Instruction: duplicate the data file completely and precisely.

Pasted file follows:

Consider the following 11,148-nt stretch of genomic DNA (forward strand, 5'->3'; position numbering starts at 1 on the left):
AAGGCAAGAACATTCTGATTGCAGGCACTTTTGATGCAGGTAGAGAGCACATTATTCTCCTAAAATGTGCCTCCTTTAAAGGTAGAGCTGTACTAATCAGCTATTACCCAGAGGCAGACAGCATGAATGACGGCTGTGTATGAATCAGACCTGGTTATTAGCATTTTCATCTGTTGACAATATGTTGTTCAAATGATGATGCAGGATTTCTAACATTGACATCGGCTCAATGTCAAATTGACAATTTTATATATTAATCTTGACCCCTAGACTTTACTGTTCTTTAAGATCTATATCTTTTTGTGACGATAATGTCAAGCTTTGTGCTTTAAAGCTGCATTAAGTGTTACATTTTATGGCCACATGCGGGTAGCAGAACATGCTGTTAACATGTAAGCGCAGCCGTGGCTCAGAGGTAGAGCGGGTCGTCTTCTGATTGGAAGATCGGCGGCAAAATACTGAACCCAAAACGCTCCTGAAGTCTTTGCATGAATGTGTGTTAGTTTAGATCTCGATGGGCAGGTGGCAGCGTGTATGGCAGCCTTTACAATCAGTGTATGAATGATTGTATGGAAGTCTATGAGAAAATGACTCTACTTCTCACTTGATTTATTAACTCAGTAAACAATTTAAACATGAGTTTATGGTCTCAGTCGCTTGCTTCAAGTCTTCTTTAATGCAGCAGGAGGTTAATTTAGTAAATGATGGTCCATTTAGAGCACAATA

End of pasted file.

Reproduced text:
Consider the following 11,148-nt stretch of genomic DNA (forward strand, 5'->3'; position numbering starts at 1 on the left):
AAGGCAAGAACATTCTGATTGCAGGCACTTTTGATGCAGGTAGAGAGCACATTATTCTCCTAAAATGTGCCTCCTTTAAAGGTAGAGCTGTACTAATCAGCTATTACCCAGAGGCAGACAGCATGAATGACGGCTGTGTATGAATCAGACCTGGTTATTAGCATTTTCATCTGTTGACAATATGTTGTTCAAATGATGATGCAGGATTTCTAACATTGACATCGGCTCAATGTCAAATTGACAATTTTATATATTAATCTTGACCCCTAGACTTTACTGTTCTTTAAGATCTATATCTTTTTGTGACGATAATGTCAAGCTTTGTGCTTTAAAGCTGCATTAAGTGTTACATTTTATGGCCACATGCGGGTAGCAGAACATGCTGTTAACATGTAAGCGCAGCCGTGGCTCAGAGGTAGAGCGGGTCGTCTTCTGATTGGAAGATCGGCGGCAAAATACTGAACCCAAAACGCTCCTGAAGTCTTTGCATGAATGTGTGTTAGTTTAGATCTCGATGGGCAGGTGGCAGCGTGTATGGCAGCCTTTACAATCAGTGTATGAATGATTGTATGGAAGTCTATGAGAAAATGACTCTACTTCTCACTTGATTTATTAACTCAGTAAACAATTTAAACATGAGTTTATGGTCTCAGTCGCTTGCTTCAAGTCTTCTTTAATGCAGCAGGAGGTTAATTTAGTAAATGATGGTCCATTTAGAGCACAATA